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It is not surprising that The Vietnamese Candidate should be a creature of the Left.
In the 1962 movie The Manchurian Candidate, a U.S. soldier, played by Laurence Harvey, has been captured in Korea and programmed by the Red Chinese to return to America and assassinate a Presidential nominee on the Convention floor. The soldiers captured with Harvey have also been brainwashed to believe they like and admire him, although he is actually arrogant and aloof. Their testimonials of his conduct cause him to be decorated and lauded upon his release. Among the soldiers is a wizened and toupee-bewigged Frank Sinatra, the nominal hero. Harvey’s wealthy and influential mother is played by Angela Lansbury who was about the same age as Harvey and an Oedipal relationship is directly implied. A twist near the end reveals that the mother is a Chinese agent who is involved in the assassination but did not know her son was to be the assassin — he seems only mildly disconcerted when her handler tells her. In the climax, Harvey, after murdering his lovely fiancee and her beloved father, a kind of a Robert Lafollette type, turns the tables on the Chinese. He shoots and kills the Joe McCarthy-like vice-presidential nominee , played by James Gregory in a chilling career performance, who is his mother’s current husband and presumable replacement nominee.p>John Kerry is married to his mother figure, who despite her wealth and influence is at least a fellow traveler of the Left. Her husband has called for a regime change in America, but not in Aristide’s Haiti. He is war decorated but strangely reticent about the wounds incurred, refusing release of the records. He is not particularly likable. He has been endorsed by North Korea’s odious ruler. His senatorial voting record shows a consistent dedication to weakening the country’s defense and intelligence capabilities. Is there any reasonable explanation for a major political party’s determination to nominate such a man? br> — J.R. Wheatley br> Harper Woods, Michigan /p>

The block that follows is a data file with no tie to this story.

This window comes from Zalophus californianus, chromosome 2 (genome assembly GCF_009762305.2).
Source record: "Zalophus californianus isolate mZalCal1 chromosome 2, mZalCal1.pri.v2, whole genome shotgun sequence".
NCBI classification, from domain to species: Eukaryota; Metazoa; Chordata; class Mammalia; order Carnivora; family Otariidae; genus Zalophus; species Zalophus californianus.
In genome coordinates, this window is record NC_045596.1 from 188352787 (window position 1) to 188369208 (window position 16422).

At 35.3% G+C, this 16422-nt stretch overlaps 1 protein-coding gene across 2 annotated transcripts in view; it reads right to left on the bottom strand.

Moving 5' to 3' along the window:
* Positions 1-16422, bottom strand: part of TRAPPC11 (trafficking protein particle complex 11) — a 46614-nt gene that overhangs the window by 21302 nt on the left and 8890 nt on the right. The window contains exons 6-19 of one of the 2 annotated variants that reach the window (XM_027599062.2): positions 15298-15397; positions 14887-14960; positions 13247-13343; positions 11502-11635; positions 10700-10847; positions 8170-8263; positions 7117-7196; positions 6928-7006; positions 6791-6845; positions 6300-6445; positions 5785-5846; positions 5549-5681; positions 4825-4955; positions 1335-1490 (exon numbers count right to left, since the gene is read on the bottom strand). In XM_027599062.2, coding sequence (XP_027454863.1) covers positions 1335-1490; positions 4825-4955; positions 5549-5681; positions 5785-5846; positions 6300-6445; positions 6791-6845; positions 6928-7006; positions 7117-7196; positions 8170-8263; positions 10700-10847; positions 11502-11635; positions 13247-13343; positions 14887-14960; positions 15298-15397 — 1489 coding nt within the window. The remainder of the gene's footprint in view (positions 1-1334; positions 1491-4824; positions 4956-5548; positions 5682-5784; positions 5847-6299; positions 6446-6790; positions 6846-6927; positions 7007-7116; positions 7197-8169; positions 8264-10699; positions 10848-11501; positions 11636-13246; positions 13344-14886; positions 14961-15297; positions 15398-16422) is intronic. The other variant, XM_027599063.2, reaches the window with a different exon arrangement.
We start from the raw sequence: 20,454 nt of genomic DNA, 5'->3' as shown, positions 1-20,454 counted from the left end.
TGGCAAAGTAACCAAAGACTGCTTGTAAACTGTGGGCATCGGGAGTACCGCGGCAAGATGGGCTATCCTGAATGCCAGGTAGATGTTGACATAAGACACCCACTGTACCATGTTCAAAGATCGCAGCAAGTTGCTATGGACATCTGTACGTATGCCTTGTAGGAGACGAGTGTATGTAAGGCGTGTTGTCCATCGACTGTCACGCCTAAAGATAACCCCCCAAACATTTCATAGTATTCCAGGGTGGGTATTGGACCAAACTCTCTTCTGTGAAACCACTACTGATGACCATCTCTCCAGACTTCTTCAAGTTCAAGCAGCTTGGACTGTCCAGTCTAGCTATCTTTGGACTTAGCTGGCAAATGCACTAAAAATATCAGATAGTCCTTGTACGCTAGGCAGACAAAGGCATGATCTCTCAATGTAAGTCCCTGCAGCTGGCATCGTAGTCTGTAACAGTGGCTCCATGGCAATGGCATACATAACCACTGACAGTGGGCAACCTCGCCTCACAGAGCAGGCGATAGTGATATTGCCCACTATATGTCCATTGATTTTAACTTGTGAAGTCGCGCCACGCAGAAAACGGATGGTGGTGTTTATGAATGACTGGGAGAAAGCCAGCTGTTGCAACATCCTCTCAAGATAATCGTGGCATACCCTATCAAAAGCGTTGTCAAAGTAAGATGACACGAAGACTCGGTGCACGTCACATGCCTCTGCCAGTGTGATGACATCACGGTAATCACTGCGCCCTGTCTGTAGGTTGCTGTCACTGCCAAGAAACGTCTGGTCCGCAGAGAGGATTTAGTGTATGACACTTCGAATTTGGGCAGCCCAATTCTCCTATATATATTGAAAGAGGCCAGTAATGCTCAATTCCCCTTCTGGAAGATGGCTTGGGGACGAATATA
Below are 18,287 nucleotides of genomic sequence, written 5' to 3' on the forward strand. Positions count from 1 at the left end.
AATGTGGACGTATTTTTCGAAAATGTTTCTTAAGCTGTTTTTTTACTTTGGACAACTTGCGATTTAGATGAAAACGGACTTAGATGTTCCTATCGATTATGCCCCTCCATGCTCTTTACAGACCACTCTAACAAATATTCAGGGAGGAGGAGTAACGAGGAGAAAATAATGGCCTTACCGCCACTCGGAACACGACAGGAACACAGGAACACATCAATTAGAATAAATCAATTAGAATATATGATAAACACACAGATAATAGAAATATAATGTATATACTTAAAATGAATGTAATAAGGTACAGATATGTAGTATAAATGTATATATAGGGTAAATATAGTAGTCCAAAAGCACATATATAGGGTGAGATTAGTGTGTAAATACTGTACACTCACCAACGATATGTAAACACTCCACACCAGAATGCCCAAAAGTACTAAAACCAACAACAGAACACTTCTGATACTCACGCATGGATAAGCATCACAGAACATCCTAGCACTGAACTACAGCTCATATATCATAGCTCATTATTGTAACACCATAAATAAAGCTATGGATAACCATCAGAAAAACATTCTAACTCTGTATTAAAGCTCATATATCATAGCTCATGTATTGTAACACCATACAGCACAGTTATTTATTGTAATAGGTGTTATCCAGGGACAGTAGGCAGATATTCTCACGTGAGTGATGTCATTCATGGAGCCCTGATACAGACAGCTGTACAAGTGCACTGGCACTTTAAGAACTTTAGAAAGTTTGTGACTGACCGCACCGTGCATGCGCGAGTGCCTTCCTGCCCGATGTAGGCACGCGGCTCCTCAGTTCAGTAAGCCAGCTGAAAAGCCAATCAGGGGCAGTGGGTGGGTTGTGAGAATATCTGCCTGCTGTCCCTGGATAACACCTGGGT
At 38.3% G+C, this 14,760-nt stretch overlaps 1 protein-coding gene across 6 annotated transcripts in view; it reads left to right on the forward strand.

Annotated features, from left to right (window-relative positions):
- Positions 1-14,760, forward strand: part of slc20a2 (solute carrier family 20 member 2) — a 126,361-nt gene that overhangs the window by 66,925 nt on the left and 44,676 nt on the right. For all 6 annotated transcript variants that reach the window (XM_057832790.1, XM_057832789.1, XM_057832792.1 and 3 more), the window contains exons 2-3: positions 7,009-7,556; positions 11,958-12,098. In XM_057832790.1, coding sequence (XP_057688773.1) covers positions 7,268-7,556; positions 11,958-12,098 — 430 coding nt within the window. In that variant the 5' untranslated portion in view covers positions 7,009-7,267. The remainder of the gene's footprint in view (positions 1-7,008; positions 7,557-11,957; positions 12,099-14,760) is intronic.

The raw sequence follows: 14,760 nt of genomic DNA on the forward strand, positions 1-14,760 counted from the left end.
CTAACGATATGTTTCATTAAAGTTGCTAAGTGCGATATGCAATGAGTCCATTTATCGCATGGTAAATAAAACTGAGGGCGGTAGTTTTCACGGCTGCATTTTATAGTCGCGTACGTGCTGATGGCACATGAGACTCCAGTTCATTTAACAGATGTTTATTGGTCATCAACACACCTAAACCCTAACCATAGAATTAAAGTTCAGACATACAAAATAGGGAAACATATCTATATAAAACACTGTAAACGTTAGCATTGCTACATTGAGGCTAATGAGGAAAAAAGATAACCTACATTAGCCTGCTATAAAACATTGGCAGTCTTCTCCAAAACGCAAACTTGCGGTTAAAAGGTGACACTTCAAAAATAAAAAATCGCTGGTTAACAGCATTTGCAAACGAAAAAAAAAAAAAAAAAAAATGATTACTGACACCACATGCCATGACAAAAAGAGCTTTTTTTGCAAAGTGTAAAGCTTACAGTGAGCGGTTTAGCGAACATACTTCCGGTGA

Would you please post the 1994 POW/MIA article on your website? Perhaps this doesn’t conform to your editorial policy, but under the circumstances one should consider it a public service.p>Thank you. br> — Dennis Sevakis br> Bloomfield, Michigan /p>